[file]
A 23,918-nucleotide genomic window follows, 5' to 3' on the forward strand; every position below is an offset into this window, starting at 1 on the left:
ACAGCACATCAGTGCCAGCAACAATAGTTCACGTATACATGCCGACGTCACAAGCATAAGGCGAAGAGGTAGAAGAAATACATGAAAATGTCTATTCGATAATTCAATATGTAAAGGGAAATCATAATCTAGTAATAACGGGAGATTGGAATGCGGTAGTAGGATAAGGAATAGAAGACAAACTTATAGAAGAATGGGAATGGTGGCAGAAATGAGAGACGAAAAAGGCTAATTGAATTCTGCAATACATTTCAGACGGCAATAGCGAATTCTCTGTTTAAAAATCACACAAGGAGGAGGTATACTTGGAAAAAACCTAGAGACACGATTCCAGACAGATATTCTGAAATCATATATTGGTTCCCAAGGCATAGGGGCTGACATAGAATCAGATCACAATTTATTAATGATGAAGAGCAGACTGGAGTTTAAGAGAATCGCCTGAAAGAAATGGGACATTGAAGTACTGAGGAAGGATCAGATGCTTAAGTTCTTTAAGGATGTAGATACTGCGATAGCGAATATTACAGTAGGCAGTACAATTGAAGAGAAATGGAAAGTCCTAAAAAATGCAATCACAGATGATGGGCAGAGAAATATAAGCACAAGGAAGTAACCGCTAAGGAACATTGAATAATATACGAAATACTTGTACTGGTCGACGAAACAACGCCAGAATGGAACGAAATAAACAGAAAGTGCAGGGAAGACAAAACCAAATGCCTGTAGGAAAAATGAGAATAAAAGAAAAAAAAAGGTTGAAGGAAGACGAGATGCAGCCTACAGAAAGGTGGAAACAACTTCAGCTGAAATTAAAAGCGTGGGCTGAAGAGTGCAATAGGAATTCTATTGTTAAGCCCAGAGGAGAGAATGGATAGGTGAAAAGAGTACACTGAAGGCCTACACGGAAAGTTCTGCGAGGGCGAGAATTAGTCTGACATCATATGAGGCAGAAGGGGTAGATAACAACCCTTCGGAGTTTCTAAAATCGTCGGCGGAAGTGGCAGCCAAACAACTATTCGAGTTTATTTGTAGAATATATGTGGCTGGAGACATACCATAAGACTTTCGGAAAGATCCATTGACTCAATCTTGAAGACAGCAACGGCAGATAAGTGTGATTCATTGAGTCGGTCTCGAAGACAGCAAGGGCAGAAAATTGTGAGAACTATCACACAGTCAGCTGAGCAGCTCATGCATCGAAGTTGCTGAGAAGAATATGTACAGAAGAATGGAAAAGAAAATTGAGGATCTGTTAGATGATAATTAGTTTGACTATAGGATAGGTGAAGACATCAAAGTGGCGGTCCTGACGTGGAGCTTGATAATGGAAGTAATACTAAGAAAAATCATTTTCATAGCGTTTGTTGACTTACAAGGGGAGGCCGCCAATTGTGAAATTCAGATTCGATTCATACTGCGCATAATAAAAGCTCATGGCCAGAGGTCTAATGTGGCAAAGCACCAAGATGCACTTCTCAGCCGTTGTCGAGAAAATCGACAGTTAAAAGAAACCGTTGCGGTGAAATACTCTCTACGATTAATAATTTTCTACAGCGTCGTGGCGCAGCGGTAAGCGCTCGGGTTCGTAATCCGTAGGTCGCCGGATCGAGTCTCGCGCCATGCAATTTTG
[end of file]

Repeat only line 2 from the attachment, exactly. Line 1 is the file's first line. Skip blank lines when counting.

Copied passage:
ACAGCACATCAGTGCCAGCAACAATAGTTCACGTATACATGCCGACGTCACAAGCATAAGGCGAAGAGGTAGAAGAAATACATGAAAATGTCTATTCGATAATTCAATATGTAAAGGGAAATCATAATCTAGTAATAACGGGAGATTGGAATGCGGTAGTAGGATAAGGAATAGAAGACAAACTTATAGAAGAATGGGAATGGTGGCAGAAATGAGAGACGAAAAAGGCTAATTGAATTCTGCAATACATTTCAGACGGCAATAGCGAATTCTCTGTTTAAAAATCACACAAGGAGGAGGTATACTTGGAAAAAACCTAGAGACACGATTCCAGACAGATATTCTGAAATCATATATTGGTTCCCAAGGCATAGGGGCTGACATAGAATCAGATCACAATTTATTAATGATGAAGAGCAGACTGGAGTTTAAGAGAATCGCCTGAAAGAAATGGGACATTGAAGTACTGAGGAAGGATCAGATGCTTAAGTTCTTTAAGGATGTAGATACTGCGATAGCGAATATTACAGTAGGCAGTACAATTGAAGAGAAATGGAAAGTCCTAAAAAATGCAATCACAGATGATGGGCAGAGAAATATAAGCACAAGGAAGTAACCGCTAAGGAACATTGAATAATATACGAAATACTTGTACTGGTCGACGAAACAACGCCAGAATGGAACGAAATAAACAGAAAGTGCAGGGAAGACAAAACCAAATGCCTGTAGGAAAAATGAGAATAAAAGAAAAAAAAAGGTTGAAGGAAGACGAGATGCAGCCTACAGAAAGGTGGAAACAACTTCAGCTGAAATTAAAAGCGTGGGCTGAAGAGTGCAATAGGAATTCTATTGTTAAGCCCAGAGGAGAGAATGGATAGGTGAAAAGAGTACACTGAAGGCCTACACGGAAAGTTCTGCGAGGGCGAGAATTAGTCTGACATCATATGAGGCAGAAGGGGTAGATAACAACCCTTCGGAGTTTCTAAAATCGTCGGCGGAAGTGGCAGCCAAACAACTATTCGAGTTTATTTGTAGAATATATGTGGCTGGAGACATACCATAAGACTTTCGGAAAGATCCATTGACTCAATCTTGAAGACAGCAACGGCAGATAAGTGTGATTCATTGAGTCGGTCTCGAAGACAGCAAGGGCAGAAAATTGTGAGAACTATCACACAGTCAGCTGAGCAGCTCATGCATCGAAGTTGCTGAGAAGAATATGTACAGAAGAATGGAAAAGAAAATTGAGGATCTGTTAGATGATAATTAGTTTGACTATAGGATAGGTGAAGACATCAAAGTGGCGGTCCTGACGTGGAGCTTGATAATGGAAGTAATACTAAGAAAAATCATTTTCATAGCGTTTGTTGACTTACAAGGGGAGGCCGCCAATTGTGAAATTCAGATTCGATTCATACTGCGCATAATAAAAGCTCATGGCCAGAGGTCTAATGTGGCAAAGCACCAAGATGCACTTCTCAGCCGTTGTCGAGAAAATCGACAGTTAAAAGAAACCGTTGCGGTGAAATACTCTCTACGATTAATAATTTTCTACAGCGTCGTGGCGCAGCGGTAAGCGCTCGGGTTCGTAATCCGTAGGTCGCCGGATCGAGTCTCGCGCCATGCAATTTTG